I recently made a curry with 4 habaneros and 2 Tbsp (approx. 30 mL) of ground cayenne powder.
It was extremely spicy so I'd like to reduce the heat next time and am wondering what the relative contribution of each ingredient was.
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Notwithstanding the two current answers - that it's really hard to guess - there's an additional concern.
In terms of actual flavour rather than simple heat, you can taste (& smell) habanero in pretty much anything, even at low concentrations. It's a fabulous aromatic. Cayenne, on the other hand, is really almost flavourless in comparison.
So, as well as re-balancing your heat, you need to work on how much of that habanero flavour you want in the final product.
I'd start by dropping your entire chilli content to just one or two habaneros, no cayenne. Taste halfway through the simmer. You can add more of either habanero or cayenne at any time, the flavour of chilli doesn't really change too much over the cooking time that you can't just slip a bit more in if it's too mild.
Work towards 'just enough habanero flavour' & if it's too mild, work in some cayenne nearer the end.
The question is interesting, but it is not answerable. You have quite a few levels on which you are getting a variation.
Even if we are talking in very broad terms, you cannot make the assumption that one of the two is so "weak" that you only have to change the other. Each of the two contributed. So you will just have to experiment with the curry and see what amount of spice you enjoy most - and don't forget to taste each batch while making it. I would suggest to start from much lower levels, just based on what typical amounts are - maybe one teaspoon of cayenne for a 2-3 liter pot of curry would be a good starting point for a Western cook. But of course, you will want more if you are accustomed to very spicy food.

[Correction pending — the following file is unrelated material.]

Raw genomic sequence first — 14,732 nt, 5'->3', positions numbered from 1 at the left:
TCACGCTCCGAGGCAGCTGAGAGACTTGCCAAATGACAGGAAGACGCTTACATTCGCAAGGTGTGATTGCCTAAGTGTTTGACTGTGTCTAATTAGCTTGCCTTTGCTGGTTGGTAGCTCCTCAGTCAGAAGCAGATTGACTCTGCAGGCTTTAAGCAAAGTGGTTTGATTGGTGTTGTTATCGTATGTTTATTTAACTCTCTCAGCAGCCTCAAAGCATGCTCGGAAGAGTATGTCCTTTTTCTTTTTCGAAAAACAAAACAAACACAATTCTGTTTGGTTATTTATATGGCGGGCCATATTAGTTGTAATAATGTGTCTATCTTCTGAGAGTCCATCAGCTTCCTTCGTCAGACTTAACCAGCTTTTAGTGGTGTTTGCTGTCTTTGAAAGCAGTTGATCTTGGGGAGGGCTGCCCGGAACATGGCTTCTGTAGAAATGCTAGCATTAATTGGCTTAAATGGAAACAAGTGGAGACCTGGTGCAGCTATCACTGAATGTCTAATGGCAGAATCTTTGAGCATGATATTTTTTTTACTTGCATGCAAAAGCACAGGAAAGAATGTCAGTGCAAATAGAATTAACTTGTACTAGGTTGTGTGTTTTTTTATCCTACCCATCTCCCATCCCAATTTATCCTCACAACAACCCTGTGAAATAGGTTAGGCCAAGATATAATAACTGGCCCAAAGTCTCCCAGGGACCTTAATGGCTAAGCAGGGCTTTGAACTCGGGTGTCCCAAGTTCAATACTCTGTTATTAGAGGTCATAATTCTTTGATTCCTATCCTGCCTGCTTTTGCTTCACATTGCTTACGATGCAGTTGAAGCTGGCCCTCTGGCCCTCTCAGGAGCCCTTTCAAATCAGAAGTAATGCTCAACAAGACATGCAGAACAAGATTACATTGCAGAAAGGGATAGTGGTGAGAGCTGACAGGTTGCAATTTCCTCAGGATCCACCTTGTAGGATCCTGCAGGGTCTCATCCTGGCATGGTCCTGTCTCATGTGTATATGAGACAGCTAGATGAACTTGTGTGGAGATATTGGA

You don't mention how much curry you made, but that sounds like an excessive amount of pepper for most applications. Cayenne powder ranges from 30,000 to 50,000 Scoville heat units, making it a "medium to hot" pepper. Habanero peppers can range from 100,000 to 350,000 Scoville heat units. These are among the hottest peppers. So your habanero peppers are likely to be at least twice as hot as the cayenne.
Personally, I'd skip on the Cayenne powder. To match the pungency of the Habaneros, you'd need quite a bit of powder. Habaneros have both an intense aroma and quite high spiciness. If you are making the curry for someone who actually enjoys that kind of spiciness, he will be able to enjoy the taste independently of the spiciness, and this amount of Cayenne powder just tastes, well, powdery. It's no fun.
So just use the habaneros. If you find that the result is too hot when the habanero aroma is just right, remove part of all of the orange pith around the seeds (and remove the seeds anyway). That part is by far the hottest in an habanero. Personally, I consider removing it a sin, but tastes differ.